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The Ottawa tribe of Native Americans called Lake Macatawa "Ma-Ca-Ta-Wa" or Black Lake. The water, like many lakes in northern states, was dark from tannin released by decaying vegetation. Tributaries feeding into this natural lake include the Macatawa River, Pine Creek, and Winstrom Creek. Lake Macatawa formed at the mouth of the Macatawa River, just east of the Lake Michigan shore. When first surveyed in 1821, the surveyor was impressed enough that he purchased the Lake Michigan beach land that later became the Ottawa Beach and Macatawa Resorts.
The land rush created by the wildcat banking bubble sent settlers to the Lake Macatawa area in the early 1800s. By 1832, a sawmill had been built midway up the lakeshore, and three small settlements were platted out. When the wildcat banking boom crashed, the settlements more or less died. Many people moved away, and Lake Macatawa (aka Black Lake) was mostly quiet. Villages were un-platted and re-platted.
In 1846, a group of 60 Dutch Calvinists led by Rev. Albertus C. VanRaalte left Rotterdam (Netherlands) to head for New York, intending to settle in Wisconsin. After hearing about available lands in West Michigan, VanRaalte decided to look it over. He reached the banks of Black Lake on January 1st, 1847 and the first group of settlers arrived on February 9th, 1847. The settlers began clearing land and establishing their village. Industrious people, they soon had a village plotted out and a park established. After failing to obtain government assistance, the men got to work and dug a channel at the other end of the lake to connect it directly to Lake Michigan, bypassing the smaller crooked outlet. They also renamed it Lake Macatawa.
By 1871, two rail lines had built spurs to the new city of Holland, Michigan and business was booming. Many businesses grew up on the shore of Lake Macatawa. Unfortunately, the day of the Great Chicago Fire, Holland also caught fire in the drought. Over 80% of the city was burned and many lives lost. The staunch Dutch settlers simply began anew and, with help from businessmen in Grand Rapids, soon were back in business.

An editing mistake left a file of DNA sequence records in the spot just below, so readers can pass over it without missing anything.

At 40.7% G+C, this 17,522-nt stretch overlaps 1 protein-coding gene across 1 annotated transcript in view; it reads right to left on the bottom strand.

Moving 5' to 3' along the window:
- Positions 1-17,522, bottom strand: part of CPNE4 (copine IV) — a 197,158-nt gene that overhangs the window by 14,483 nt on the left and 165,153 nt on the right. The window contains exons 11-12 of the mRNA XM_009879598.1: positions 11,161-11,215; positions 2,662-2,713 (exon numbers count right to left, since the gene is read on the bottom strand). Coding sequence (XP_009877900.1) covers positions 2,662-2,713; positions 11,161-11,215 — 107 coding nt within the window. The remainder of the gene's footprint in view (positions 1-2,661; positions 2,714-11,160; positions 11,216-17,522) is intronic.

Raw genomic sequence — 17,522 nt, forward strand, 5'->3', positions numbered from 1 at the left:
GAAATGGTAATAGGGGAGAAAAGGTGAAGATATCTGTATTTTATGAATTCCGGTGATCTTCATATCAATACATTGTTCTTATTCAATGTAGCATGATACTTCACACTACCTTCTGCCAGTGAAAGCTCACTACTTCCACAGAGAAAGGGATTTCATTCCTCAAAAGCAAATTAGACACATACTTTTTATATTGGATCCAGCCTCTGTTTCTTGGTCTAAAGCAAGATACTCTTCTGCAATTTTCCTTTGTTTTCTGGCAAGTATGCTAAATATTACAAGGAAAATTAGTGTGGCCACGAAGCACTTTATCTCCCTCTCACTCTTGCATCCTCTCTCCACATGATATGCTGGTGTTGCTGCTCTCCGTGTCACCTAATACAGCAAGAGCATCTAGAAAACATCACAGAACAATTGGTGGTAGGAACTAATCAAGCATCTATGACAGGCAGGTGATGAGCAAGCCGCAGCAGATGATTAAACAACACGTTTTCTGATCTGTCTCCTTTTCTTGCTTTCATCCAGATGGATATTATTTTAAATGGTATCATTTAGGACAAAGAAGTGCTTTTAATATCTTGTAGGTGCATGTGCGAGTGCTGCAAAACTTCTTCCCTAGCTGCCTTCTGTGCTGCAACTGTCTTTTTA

In the late 1800's the resort business exploded when the Chicago yachting crowd discovered the resorts at the mouth of the channel. As the channel had been dredged to accommodate Great lakes freighters, steamships soon arrived filled with vacationers and summer residents. Now, more visitors arrived by boat than by rail. Many wealthy families bought property in the new 'sub-divisions' outside of the resorts on both sides of the channel, building two and three-story Victorian 'cottages' connected by narrow streets and wooden boardwalks. John Jacob Astor vacationed here, and Frank Baum worked on his most famous novel, The Wizard of Oz, at the family cottage on Lake Macatawa. Later, President Gerald Ford spent all of his summers at the family property here while growing up.
A variety of activities built up to amuse the summer guests, including a zoo near the Big Red lighthouse north of the channel. The proprietors dug a tunnel through the dune to take the elephants down to Lake Michigan. The tunnel still exists in Tunnel Park, now a county park. Several yachting and sailing clubs developed marinas on Lake Macatawa, excursion boats plied the lake, and Lake Macatawa cottagers developed a society of their own making.